Thursday, March 26, 2009

"There is a kindness that is not buried in the busy city."

This was a while ago, but March Third was Hina Matsuri, or Girls' Festival. It's traditional to display an elaborate set of dolls, and I was invited to see that of a neighbor. There's a very specific placement that represents the court hierarchy, and everything is incredibly detailed. This set in particular was 94 years old, inherited from her mother. I can't imagine the care it must take to preserve them, unpack and pack them away every year, arrange them on display. It's a practice that is fading as younger people live in small apartments and don't have the expansive house space required for this huge stand. Something like that in my living/dining/bedroom, and I wouldn't be able to climb down off my bed. Also, I suppose families with young children would sincerely reconsider having something doll-like within toddler reach. But being able to see them, kneeling on plump cushions so my head was even with the first level, seeing how every doll was unique and perfect, I wished this was a tradition every single person in the country would take part in.


The principal and various teachers had been asking me for a while if I would be staying at this junior high. And I had to honestly reply that my company hadn't informed me yet. My curiosity finally got the better of me, and I emailed the company last week, and got the reply that yes, I would be able to remain. I told the other English teachers, but didn't have a chance to tell the higher-ups. Tuesday was the last day of my old contract. Monday the principal comes up to me, and I catch something about "a speech tomorrow morning." "Tomorrow morning," I repeat dumbly, and seeing my look of confusion he sends the head English teacher to clarify.

"Do I make a speech if I'll still be teaching?" I asked her.

She answered, "Because a lot of the other teachers will be going to other schools." I took that as, though I needn't do a "Goodbye" for myself speech, it would be more of a "Thank you" to the leaving teachers speech. She went up the principal's desk after speaking to me, so I assumed she was telling them I would be continuing and should I make a speech anyways? Since she didn't come back to tell me, "Oh, in that case you don't need to," I assumed my show was still on. I carefully figured out the proper phrases along the lines of "Thank you for everything you've done this year and I'm glad to have met you." Cue sleepless night.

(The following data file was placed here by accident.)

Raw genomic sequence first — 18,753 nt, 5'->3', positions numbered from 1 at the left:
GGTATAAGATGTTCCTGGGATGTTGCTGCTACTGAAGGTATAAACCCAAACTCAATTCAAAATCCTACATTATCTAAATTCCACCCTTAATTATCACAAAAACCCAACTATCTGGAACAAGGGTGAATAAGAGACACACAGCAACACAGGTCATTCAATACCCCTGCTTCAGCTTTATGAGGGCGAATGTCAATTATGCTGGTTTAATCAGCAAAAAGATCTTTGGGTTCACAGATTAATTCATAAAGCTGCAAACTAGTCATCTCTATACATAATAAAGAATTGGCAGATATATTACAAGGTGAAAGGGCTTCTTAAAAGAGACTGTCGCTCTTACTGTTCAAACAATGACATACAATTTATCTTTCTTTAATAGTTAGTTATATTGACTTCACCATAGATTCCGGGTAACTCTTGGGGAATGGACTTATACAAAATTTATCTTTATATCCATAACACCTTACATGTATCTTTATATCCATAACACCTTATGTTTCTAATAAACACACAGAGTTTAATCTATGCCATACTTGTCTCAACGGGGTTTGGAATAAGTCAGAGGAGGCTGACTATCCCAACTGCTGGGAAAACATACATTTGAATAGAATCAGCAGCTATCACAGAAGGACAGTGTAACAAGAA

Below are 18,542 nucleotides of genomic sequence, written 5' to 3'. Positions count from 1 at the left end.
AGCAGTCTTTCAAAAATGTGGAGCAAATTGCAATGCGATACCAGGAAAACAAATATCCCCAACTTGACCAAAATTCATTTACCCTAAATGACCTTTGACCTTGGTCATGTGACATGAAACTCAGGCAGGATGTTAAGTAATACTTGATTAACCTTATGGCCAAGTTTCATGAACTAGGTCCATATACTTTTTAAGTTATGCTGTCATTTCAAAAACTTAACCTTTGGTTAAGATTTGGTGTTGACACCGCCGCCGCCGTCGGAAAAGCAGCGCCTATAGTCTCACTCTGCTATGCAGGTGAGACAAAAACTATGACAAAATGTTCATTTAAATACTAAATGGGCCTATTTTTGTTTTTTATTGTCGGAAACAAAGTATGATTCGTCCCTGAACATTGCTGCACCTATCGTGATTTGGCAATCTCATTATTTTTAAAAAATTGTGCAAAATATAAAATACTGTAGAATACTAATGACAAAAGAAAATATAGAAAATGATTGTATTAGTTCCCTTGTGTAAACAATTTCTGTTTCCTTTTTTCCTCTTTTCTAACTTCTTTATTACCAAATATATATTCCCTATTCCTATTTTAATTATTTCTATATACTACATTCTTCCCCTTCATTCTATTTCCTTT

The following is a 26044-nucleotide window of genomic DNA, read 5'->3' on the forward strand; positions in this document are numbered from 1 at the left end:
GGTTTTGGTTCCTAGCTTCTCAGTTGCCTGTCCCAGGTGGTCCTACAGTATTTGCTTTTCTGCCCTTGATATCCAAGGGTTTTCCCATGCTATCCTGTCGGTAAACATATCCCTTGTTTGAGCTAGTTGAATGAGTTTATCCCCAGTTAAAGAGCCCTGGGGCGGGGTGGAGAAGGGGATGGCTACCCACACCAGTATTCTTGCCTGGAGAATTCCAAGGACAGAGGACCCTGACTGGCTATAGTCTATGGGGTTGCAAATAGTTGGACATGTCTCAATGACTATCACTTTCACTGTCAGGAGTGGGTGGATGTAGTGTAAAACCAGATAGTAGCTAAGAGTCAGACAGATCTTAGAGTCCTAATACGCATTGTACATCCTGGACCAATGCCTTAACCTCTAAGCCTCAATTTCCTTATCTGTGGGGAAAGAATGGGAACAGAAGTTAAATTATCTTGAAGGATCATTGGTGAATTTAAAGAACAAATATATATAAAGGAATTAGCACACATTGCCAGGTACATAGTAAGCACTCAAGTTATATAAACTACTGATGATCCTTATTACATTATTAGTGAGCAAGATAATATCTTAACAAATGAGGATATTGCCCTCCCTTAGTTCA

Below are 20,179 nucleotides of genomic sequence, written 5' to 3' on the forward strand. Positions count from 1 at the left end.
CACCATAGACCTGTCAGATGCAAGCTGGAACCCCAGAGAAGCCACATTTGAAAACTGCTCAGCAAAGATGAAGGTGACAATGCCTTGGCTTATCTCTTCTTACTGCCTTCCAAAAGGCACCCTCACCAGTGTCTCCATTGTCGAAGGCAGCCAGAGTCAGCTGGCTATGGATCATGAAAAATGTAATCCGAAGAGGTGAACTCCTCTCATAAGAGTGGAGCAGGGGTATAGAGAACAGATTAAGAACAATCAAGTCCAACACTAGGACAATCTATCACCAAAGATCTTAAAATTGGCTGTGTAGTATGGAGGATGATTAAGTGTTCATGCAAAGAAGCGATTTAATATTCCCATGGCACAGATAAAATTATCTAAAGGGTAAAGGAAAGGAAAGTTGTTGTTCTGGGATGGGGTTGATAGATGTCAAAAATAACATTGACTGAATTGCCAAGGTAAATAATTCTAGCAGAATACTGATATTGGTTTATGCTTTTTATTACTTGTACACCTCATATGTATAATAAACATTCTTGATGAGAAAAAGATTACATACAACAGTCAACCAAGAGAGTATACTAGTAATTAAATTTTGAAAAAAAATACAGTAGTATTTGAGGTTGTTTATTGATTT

The next morning the usual announcements, and I hear the vice-principal say, "And now, because it's Emily's last day - " "But I'm not leaving," I say to the English teacher nearest me. But I'm already being beckoned up to the front and handed a microphone. I ditch the longer thank yous  since that didn't seem to be the situation - and just say, "I'll be continuing at OO Junior High from April. Please take care of me!" Everyone started laughing, so I guess the irony of "She's leaving!" "No I'm not!" wasn't lost on them. "I'm not dead yet!"

I felt rather bad for taking up precious meeting time with my not-announcement, and even worse in the evening when we had a party for the actually leaving teachers, and I was given the same present as them because it had been prepared under the assumption that I was also. Hopefully no one was thinking, "Dang, I thought we were getting rid of her."

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